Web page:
Neon’s ‘The Lodge’ Makes Chilling Debut, O-Scope Releases Horace B. Jenkins’ Long Lost Drama ‘Cane River’ – Specialty B.O. Preview

Riley Keough in Neon's 'The Lodge' Neon

As Neon rides the awards-season wave with Bong Joon Ho’s cinematic masterpiece Parasite, it isn’t stopping with delivering genre titles that speak to the brand. This weekend, its will debut its chilling thriller The Lodge directed by Severin Fiala and Veronika Franz.

Written by Fiala, Franz and Sergio Casci, The Lodge follows a family that decides to spend the holidays in a snowy remote cabin. Already, this doesn’t sound like a good idea. The father (Richard Armitage) is forced to leave the family vaycay for work and his new girlfriend Grace (Riley Keough) stays behind to take care of his kids, Aidan (Jaeden Martell) and Mia (Lia McHugh). When a blizzard hits, they become trapped and, well, Grace’s dark past begins to terrify all of them.

The Lodge debuted last year at Sundance before going through the festival circuit and then making its premiere in Italy in January. Based on the trailer (which you can watch below), The Lodge is very much in line with Fiala and Franz’s knack for getting under our skin and screwing with our minds. The pair wrote and directed the thriller Goodnight Mommy which was released in 2015 to critical acclaim. Sitting at an 86% score on Rotten Tomatoes, Goodnight Mommy earned $1.18 million at the domestic box office.

The Lodge opens in New York at the Angelika, Nitehawk in Williamsburg and the Drafthouse Brooklyn. It will also play in Los Angeles this weekend at AMC Century City, Drafthouse, Universal Citywalk and AMC Burbank.

As Deadline exclusively reported last year, Oscilloscope Laboratories acquired rights to Horace B. Jenkins’ romantic drama Cane River. The film company founded by the late, great Beastie Boys member Adam Yauch is set to release a 4K restoration version of the long-lost film that explores issues of race, family, history and colorism — timely topics that are relevant today just as they were when the film was released in 1982.

Cane River was written, produced, and directed by Emmy-winning documentarian Jenkins and was a production that practiced inclusivity before it was in vogue in Hollywood. The film was crafted by an entirely African American cast and crew and tells a racially charged love story in Natchitoches Parish, a “free community of color” in rural Louisiana. The story follows Peter (Richard Romain), a brash former football player and aspiring writer who returns to Louisiana and develops a forbidden romance with the spirited Maria (Tommye Myrick). Tensions between their respected black communities begin to unravel — the light-skinned, property-owning Creoles and the darker-skinned, more disenfranchised families of the area.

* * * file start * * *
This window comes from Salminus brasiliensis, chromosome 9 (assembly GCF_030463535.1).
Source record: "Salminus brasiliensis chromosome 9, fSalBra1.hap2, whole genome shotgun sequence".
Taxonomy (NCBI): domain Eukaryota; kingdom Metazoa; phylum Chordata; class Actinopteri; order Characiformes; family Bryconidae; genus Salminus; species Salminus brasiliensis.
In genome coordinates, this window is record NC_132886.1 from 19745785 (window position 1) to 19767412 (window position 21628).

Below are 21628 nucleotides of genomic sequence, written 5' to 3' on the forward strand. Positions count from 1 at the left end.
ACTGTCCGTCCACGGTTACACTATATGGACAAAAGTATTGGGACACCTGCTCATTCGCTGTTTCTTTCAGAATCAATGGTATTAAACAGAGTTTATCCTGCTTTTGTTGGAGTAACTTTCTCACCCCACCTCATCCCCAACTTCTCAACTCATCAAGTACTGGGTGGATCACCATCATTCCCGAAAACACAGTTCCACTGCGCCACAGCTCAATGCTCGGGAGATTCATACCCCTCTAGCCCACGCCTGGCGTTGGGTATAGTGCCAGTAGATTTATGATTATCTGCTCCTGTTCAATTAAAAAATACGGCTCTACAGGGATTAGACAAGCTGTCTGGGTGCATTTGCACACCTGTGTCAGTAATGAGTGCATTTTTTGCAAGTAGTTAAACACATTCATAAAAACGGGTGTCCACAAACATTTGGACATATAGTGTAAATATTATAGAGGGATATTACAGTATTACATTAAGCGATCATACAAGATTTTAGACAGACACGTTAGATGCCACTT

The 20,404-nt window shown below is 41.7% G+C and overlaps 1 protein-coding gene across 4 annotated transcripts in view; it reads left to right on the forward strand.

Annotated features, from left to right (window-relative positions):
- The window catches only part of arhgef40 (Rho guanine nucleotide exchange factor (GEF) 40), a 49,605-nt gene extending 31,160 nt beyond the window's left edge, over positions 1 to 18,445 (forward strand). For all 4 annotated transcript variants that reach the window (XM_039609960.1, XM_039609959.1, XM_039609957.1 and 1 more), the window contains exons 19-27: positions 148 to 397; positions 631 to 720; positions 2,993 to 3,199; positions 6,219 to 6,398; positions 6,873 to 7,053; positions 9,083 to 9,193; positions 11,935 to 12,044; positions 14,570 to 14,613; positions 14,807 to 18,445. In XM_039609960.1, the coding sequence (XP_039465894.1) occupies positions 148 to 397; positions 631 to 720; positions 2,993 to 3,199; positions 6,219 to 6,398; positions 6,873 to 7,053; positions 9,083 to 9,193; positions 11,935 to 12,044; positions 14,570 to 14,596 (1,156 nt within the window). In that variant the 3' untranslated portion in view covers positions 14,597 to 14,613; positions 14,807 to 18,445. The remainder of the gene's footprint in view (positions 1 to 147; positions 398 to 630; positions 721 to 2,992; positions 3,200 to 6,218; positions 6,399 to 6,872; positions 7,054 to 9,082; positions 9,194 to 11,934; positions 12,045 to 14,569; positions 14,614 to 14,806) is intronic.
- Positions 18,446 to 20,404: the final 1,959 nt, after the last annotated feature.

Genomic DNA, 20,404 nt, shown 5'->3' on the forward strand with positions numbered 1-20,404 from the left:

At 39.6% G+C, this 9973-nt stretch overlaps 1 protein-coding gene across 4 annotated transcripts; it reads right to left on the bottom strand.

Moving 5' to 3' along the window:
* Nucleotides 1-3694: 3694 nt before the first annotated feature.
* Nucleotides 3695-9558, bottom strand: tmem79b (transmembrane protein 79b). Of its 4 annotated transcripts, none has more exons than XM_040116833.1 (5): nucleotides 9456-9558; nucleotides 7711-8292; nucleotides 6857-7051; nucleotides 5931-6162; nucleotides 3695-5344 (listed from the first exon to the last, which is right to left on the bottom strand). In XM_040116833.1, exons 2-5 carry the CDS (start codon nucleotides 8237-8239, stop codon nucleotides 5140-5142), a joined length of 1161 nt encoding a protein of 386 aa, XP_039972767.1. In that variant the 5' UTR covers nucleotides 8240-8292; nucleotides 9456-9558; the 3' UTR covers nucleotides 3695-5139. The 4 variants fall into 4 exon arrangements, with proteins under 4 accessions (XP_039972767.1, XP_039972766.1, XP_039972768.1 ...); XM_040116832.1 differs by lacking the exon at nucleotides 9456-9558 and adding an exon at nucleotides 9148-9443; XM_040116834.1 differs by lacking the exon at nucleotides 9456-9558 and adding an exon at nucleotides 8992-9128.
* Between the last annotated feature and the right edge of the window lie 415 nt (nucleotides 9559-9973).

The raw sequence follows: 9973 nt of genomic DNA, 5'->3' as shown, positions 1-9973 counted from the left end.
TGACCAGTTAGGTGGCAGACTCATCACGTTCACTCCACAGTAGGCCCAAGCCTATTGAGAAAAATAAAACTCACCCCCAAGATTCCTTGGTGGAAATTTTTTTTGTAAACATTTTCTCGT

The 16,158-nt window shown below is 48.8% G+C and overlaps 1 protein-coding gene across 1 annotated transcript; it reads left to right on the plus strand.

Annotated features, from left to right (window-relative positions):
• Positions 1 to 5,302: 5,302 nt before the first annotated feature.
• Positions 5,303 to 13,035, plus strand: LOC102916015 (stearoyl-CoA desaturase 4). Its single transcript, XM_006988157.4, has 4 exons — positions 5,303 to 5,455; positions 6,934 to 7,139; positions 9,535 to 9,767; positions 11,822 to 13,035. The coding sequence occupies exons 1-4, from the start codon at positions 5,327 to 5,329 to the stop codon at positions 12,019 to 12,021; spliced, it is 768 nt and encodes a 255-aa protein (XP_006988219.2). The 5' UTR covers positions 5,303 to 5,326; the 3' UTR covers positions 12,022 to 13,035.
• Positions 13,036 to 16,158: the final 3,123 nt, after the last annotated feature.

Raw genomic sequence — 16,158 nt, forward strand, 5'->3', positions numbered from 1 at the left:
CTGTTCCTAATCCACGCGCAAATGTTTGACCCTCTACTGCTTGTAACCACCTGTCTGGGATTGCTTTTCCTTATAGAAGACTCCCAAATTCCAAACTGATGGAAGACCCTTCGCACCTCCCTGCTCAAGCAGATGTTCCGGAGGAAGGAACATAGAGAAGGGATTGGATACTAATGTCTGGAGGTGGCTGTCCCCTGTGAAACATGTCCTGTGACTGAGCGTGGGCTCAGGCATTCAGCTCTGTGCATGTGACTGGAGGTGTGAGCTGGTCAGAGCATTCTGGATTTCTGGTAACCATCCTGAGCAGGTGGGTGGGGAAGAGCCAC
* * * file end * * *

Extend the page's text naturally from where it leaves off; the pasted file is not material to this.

The film made a gala debut in New Orleans and Richard Pryor showed interested in distributing the romantic drama, but the film was lost after Jenkins died at 42, months after the movie’s completion. After decades, the film’s original negative was acquired in 2013 by the Academy Film Archive from the DuArt Film & Video Vault, and was remastered by IndieCollect with Oscilloscope for its release.

This is the first time the film will be screened for the public in 40 years. It is set to debut in New York at the Brooklyn Academy of Music starting today with Romain, Myrick and Jenkins’ son, filmmaker/journalist Sacha Jenkins, in attendance for Q&As tonight at 7 PM, Saturday at 4:15 PM and 7 PM, and Sunday at 2 PM. The film is also set to open in New Orleans today with a national expansion to select theaters in the following weeks.

Watch the trailer below.

Music Box Films will release Levan Akin’s And Then We Danced this weekend in New York and is set to expand next week to Los Angeles. The film, which made its world premiere as a Directors’ Fortnight title at the Cannes Film Festival last year, is set in the strict and gender-conservative scene of ancient Georgian dance and follows an obsessive young dancer, Merab (Levan Gelbakhiani), who has been training at the National Georgian Ensemble with his partner, Mary (Ana Javakishvili), since he was a child. However, when new dancer Irakli (Bachi Valishvili) arrives, what begins as a rivalry soon turns to longing as the two draw closer together. The film was Sweden’s official submission to the Oscars and recently screened at Sundance in the Spotlight category.

From dancing romance to more remote cabin creepiness, Ant Timpson’s Come to Daddy starring Elijah Wood is set to deliver some thrills this weekend. The Saban Films horror pic written by Toby Harvard follows the mustachioed Norval Greenwood (Wood), a privileged man-child who arrives at the coastal cabin of his estranged father to discover that his father was not only a jerk, but had a shady past that could very well screw up both their lives. As a result, Norval must battle with real and metaphorical demons thanks to a father he barely knows.

The film also stars Stephen McHattie, Martin Donovan, Michael Smiley, Madeleine Sami and Simon Chin. It will open in 30 theaters in 28 cities including Los Angeles, New York, San Francisco, Austin and Chicago.

In Mohit Suri’s Malangthere is action, romance, thrills and drama! The Hindi-language pic from India is stacked with Bollywood all-stars including Anil Kapoor, Aditya Roy Kapur, Disha Patani and Kunal Kemmu. The film follows Advait (Kapur), a young introvert who meets the free-spirited Sara in Goa. She is from London and it is her first time in India, and she wants to live a life of a vagabond (aka “malang”). They may be opposites, but they get along splendidly, living their best lives. Fast forward five years later, when all of this gets to a vigilante killer cop (Kapoor) and a righteous cop (Kemmu) — and for some reason, all of their lives are interconnected.

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